But is there a passion in your heart to see God’s kingdom be furthered and to serve Him recklessly?

Is there a yearning in your heart to know His character more intimately, to feel His presence in your life more strongly?

Is there an aching in your heart for the same people that break God’s heart: the orphan, the widow, and the lost?

Being obedient to God is more than just following rules and having good behavior - it's an all-encompassing, totally motivating, deep and insatiable desire to see God's work be done.  It's what drives one to wake up in the morning and do what they're called to do, and to reach out to the hurting.  It's what drove men to literally drop everything and follow after their Savior.  It's what drove Paul to endure unthinkable hardships to see God's work be done.  It's what calls people to dig deep into their pockets and give well over the standard 10% of their income to the Lord.

Note that the passage from Revelations says, "I know your deeds."  If you love the Lord with an all-encompassing passion, the way you live your life reflects that.  How you spend your time, your talents, and your treasure is going to be a reflection on the depth of that passion.  If you are insular and selfish, you'll probably spending the overwhelming majority of your time, talents, and treasure on yourself, your house, and your own family.

Comfort is the biggest killer of this passion.  Comfort breeds complacency.  If you are content with your cute little life, your comfortable microcosm of Christian culture, and your like-minded group of friends, then I would seriously challenge you to find a way to step outside your comfort zone and see what God may have in store for you.  Following God is not just about going to church , but about being recklessly and passionately devoted to the things that He cares for.  What have you done lately that has stretched you?  What are you committed to doing for the Lord that makes your life even remotely similar to Paul's life?  If you can't find anything, then you might be a complacent Christian, as unpalatable as lukewarm coffee.

Monday, March 12, 2012

A radical perspective about a death sentence

Maybe because he wrote half the New Testament, but I've been spending a lot of time with Paul lately.

A verse that resonated with Kendra and I right from the beginning was 2 Cor 1:9. This has become our theme verse more or less.  You'll find it at the top of this page, where it's been since late April 2011.

"Indeed in our hearts we felt like we've been given the sentence of death. But this happened that we might not rely on ourselves but on God, who raises the dead."
I can relate to feeling like I've been given a death sentence. That first couple weeks I could hardly breathe at times. Every once and a while it hits again and I'm brought to my knees. I have a cancer diagnosis, but what did Paul have that made him feel that way? Paul shares the depth of his struggles in 2 Cor 11: 25-28.
25 Three times I was beaten with rods, once I was stoned, three times I was shipwrecked, I spent a night and a day in the open sea, 26 I have been constantly on the move. I have been in danger from rivers, in danger from bandits, in danger from my own countrymen, in danger from Gentiles; in danger in the city, in danger in the country, in danger at sea; and in danger from false brothers.27 I have labored and toiled and have often gone without sleep; I have known hunger and thirst and have often gone without food; I have been cold and naked. 28 Besides everything else, I face daily the pressure of my concern for all the churches.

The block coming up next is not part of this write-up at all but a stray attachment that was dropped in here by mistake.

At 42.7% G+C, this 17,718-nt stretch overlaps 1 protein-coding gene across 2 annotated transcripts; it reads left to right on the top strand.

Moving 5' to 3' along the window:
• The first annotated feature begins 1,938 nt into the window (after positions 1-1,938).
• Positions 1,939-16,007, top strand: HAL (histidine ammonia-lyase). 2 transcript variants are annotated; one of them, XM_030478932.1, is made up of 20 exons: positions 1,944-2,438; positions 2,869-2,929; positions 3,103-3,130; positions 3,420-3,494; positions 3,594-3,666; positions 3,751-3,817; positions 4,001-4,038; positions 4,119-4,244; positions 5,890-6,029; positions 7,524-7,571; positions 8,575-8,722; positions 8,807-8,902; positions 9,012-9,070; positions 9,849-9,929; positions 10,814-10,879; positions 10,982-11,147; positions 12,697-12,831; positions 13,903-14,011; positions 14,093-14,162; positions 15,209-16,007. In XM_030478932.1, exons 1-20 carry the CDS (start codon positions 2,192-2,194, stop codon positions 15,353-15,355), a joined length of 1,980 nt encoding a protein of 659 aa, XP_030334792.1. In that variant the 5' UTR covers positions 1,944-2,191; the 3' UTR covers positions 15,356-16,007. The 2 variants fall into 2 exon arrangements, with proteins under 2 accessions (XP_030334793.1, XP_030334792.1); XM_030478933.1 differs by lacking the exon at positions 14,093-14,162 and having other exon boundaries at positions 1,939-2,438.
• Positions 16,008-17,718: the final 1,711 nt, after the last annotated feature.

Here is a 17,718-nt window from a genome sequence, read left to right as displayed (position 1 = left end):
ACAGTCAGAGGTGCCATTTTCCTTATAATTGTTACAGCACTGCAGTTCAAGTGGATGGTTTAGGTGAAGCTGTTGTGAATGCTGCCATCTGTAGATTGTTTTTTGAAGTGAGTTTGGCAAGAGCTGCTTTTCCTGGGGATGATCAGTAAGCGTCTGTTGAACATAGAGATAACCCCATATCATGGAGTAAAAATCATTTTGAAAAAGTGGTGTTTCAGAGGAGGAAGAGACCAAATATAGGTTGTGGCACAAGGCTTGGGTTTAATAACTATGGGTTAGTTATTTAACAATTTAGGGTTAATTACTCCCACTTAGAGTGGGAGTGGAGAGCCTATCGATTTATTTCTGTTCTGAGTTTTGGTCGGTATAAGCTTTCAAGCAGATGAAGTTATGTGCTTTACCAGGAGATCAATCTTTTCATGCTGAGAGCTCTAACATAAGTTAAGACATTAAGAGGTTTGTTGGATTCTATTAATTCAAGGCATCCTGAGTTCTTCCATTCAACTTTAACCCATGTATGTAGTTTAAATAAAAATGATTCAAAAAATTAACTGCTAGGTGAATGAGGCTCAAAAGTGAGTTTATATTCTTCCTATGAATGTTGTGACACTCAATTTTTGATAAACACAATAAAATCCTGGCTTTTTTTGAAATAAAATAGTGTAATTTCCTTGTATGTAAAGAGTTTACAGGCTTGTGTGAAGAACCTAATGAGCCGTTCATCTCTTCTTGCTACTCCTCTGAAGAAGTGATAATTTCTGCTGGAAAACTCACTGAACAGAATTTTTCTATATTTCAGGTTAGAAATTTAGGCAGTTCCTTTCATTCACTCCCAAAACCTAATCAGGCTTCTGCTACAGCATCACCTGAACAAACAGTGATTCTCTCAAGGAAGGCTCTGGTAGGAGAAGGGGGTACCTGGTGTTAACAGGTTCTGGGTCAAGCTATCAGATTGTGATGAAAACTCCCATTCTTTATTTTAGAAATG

I've never been shipwrecked, or spent time in the open sea. However all these circumstances led Paul to feeling the "sentence of death". That I can relate to. Maybe you can too. How is it that we maintain the correct persepective in the midst of the most difficult circumstances? What allows us to praise God in the midst of the refining fire?
If we continue to look at Paul's response he give us the answer to Living in High Definition despite any circumstance. 2 Cor 4:16-18
16 Therefore we do not lose heart. Though outwardly we are wasting away, yet inwardly we are being renewed day by day. 17 For our light and momentary troubles are achieving for us an eternal glory that far outweighs them all. 18 So we fix our eyes not on what is seen, but on what is unseen, since what is seen is temporary, but what is unseen is eternal.
As the weight of almost every negative circumstance imaginable weighed on Paul's chest his response is to call it, "light and momentary troubles..." How can he say that? He has an eternal perspective. He knows that these circumstances are achieving an eternal glory that far outweighs it all. He has chosen to fix his eyes not on the circumstances that he "sees" but on the future and the promises God has given which are "unseen".

Some days this cancer and the future feel overwhelming. I may very well have a lot of pain and suffering in my future. I may have the loss of dreams and goals and hopes. Continuing to work at being obedient and living our faith out is hard, very hard at times. Yes as bad as all this feels what must Glory be like? If it makes this hell that we are going through "light and momentary" what must that be like! Chew a moment on what could possibly make shipwrecks, beatings, imprisonments, poverty, sickness, and more seem "light and momentary". How does that not motivate us to do everything we can to honor God?

That is Living in High Definition. To see every situation and circumstance through an eternal perspective. Fixing our eyes on what is unseen, what is eternal! I can relate to Paul's feeling a death sentence, but I'm also starting to understand the incredible future that is called Heaven. It doesn't just give me peace, it drives me to serve Him more and more. 

Tuesday, March 6, 2012

Stop praying for me to be healed